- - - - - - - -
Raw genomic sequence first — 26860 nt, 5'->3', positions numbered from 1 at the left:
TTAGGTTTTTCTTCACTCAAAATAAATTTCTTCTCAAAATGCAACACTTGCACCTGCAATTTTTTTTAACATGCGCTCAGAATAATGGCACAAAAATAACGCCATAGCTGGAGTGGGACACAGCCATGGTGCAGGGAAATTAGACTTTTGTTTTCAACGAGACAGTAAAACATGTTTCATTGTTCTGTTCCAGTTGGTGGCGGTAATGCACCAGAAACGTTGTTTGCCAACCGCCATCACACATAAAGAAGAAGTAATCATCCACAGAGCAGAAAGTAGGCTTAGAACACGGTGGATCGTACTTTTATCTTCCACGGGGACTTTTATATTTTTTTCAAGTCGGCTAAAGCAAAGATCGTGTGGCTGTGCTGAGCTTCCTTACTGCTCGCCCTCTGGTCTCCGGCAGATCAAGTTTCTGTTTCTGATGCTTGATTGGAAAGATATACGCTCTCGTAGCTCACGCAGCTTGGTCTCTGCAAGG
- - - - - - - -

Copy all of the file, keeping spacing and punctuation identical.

Raw genomic sequence first — 26860 nt, 5'->3', positions numbered from 1 at the left:
TTAGGTTTTTCTTCACTCAAAATAAATTTCTTCTCAAAATGCAACACTTGCACCTGCAATTTTTTTTAACATGCGCTCAGAATAATGGCACAAAAATAACGCCATAGCTGGAGTGGGACACAGCCATGGTGCAGGGAAATTAGACTTTTGTTTTCAACGAGACAGTAAAACATGTTTCATTGTTCTGTTCCAGTTGGTGGCGGTAATGCACCAGAAACGTTGTTTGCCAACCGCCATCACACATAAAGAAGAAGTAATCATCCACAGAGCAGAAAGTAGGCTTAGAACACGGTGGATCGTACTTTTATCTTCCACGGGGACTTTTATATTTTTTTCAAGTCGGCTAAAGCAAAGATCGTGTGGCTGTGCTGAGCTTCCTTACTGCTCGCCCTCTGGTCTCCGGCAGATCAAGTTTCTGTTTCTGATGCTTGATTGGAAAGATATACGCTCTCGTAGCTCACGCAGCTTGGTCTCTGCAAGG